With a name that harkens back to Capitol Hill’s glorious yesteryears of the early 2000s, a new preservation and development project is beginning work in the middle of the action on Broadway. Expect things to get even busier on the block between John and Denny.
The Hollywood Lofts project will create a six-story loft-style apartment project that will incorporate the brick store and office building that has stood at the site since 1929. Designed by Hewitt, the project will include 24 lofts, a restored facade and 3,600 square feet of restored commercial space and underground parking for 11 vehicles. It will stand directly across from the under-construction Capitol Hill Station and neighbor Dick’s Drive-In. Its loft-style units are being designed as larger than average Capitol Hill living spaces — and will be priced accordingly.
“Everybody else is building for the totally tiny units. We wanted to go after a different demographic,” said Capitol Hill developer Maria Barrientos, a consultant on the project.
Longtime Capitol Hill real estate investor Ron Amundson is developing the project as his second foray into unlocking his many neighborhood holdings. His first project stands behind the legendary burger joint and is currently under construction to create a seven-story, 38-unit building.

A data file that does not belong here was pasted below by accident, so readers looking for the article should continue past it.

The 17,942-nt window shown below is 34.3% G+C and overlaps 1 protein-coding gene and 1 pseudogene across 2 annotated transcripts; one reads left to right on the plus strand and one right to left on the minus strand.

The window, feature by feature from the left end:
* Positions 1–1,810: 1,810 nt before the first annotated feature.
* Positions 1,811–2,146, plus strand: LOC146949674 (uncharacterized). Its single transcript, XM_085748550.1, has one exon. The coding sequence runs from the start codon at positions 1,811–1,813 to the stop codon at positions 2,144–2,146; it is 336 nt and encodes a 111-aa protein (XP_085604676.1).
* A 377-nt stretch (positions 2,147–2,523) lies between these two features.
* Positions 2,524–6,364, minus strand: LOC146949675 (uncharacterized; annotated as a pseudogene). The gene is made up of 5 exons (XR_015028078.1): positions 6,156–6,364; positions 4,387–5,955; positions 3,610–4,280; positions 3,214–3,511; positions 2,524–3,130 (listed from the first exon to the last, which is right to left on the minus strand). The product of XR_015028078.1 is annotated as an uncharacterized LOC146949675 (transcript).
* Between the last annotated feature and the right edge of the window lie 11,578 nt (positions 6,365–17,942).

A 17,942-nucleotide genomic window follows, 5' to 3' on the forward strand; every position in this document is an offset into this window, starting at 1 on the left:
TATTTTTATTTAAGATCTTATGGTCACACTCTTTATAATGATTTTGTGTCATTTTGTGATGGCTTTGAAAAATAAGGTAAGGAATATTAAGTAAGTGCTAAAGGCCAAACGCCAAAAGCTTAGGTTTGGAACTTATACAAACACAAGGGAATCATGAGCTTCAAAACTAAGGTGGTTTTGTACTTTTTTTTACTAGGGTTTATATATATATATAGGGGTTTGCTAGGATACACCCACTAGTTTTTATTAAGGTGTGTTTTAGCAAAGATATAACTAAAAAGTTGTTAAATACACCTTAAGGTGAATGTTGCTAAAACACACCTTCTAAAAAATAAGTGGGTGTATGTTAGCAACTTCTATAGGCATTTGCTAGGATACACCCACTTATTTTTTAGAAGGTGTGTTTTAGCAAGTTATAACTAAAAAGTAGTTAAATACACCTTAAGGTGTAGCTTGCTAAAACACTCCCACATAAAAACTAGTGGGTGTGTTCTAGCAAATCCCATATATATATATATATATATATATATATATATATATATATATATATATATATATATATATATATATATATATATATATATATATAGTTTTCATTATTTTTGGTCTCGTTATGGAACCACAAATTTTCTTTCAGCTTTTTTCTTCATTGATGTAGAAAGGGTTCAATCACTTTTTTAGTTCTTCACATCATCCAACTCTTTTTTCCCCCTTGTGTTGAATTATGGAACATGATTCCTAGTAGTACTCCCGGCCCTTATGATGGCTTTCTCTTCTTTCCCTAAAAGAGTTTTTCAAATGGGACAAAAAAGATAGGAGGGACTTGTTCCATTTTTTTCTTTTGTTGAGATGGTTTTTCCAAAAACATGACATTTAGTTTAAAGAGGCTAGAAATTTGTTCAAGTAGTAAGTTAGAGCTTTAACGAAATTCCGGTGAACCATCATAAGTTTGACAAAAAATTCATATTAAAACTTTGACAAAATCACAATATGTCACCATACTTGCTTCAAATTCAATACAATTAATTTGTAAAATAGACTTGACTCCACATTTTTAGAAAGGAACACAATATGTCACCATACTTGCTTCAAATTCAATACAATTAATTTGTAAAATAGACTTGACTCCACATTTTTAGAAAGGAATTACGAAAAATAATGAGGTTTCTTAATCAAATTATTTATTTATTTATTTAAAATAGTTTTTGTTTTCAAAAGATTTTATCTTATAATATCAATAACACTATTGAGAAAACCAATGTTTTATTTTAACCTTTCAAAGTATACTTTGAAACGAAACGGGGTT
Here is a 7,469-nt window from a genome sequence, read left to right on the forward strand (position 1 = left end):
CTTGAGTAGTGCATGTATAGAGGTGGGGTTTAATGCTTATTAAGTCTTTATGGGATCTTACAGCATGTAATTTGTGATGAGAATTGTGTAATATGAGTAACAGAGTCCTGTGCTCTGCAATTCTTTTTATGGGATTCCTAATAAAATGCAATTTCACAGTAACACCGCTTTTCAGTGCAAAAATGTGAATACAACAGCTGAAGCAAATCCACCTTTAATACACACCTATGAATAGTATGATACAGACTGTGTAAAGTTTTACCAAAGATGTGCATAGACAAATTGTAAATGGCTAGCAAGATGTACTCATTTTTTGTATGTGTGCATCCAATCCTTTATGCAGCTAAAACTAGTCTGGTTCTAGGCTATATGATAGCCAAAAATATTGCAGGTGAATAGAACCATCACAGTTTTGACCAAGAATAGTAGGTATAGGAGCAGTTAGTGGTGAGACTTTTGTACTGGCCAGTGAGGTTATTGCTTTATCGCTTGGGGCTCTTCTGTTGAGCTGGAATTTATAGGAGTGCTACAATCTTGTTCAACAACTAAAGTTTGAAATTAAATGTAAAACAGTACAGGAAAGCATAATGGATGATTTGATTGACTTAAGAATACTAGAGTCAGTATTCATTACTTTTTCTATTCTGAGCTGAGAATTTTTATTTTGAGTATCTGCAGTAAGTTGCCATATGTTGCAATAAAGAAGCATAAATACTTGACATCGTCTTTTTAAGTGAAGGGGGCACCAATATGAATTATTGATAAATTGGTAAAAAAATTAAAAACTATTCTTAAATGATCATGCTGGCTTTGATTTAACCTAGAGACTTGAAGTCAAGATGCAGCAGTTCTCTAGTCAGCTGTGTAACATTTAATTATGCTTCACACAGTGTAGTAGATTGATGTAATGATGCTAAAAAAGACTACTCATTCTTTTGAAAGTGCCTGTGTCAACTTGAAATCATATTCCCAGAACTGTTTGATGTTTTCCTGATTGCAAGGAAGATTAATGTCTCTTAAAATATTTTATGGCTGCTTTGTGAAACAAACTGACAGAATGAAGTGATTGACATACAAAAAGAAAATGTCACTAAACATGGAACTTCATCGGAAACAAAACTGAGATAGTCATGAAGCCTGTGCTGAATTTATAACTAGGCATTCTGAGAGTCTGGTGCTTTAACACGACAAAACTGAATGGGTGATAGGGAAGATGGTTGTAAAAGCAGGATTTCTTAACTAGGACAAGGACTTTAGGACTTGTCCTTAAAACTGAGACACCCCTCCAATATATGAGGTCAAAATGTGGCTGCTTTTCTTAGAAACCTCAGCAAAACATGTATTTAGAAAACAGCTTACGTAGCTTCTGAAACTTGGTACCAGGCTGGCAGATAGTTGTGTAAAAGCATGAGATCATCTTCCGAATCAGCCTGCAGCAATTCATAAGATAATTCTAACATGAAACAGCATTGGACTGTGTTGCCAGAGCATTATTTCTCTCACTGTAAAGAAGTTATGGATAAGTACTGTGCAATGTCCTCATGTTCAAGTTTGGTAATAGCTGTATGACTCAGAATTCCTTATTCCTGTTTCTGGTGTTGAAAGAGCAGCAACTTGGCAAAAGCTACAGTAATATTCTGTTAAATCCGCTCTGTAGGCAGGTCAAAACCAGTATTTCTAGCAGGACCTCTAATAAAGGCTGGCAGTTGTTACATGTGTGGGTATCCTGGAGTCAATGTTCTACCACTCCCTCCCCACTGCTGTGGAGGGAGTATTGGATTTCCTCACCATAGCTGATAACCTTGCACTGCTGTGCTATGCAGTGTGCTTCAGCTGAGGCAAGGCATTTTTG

Though the Hollywood Lofts project will incorporate portions of the old 1929 masonry building, the project is located outside of the Pike/Pine Conservation district and therefore is not eligible for added preservation incentives.
Amundson’s likely next development also won’t have an opportunity to preserve. He holds the land currently home to Rancho Bravo and is planning a “gateway”-caliber development for the connective block between Cal Anderson Park and the heard of E Pike. (Don’t worry — Rancho Bravo has plans of its own.)
Meanwhile, even without preservation incentives, expect history to be a big part of Hollywood Lofts including a European-style central court” and “heavy old timbers from the building” being “re-incorporated.” And there’s also the name — and homage, it seems, to the last full-time tenant in the building’s street level retail history, Hollywood Video.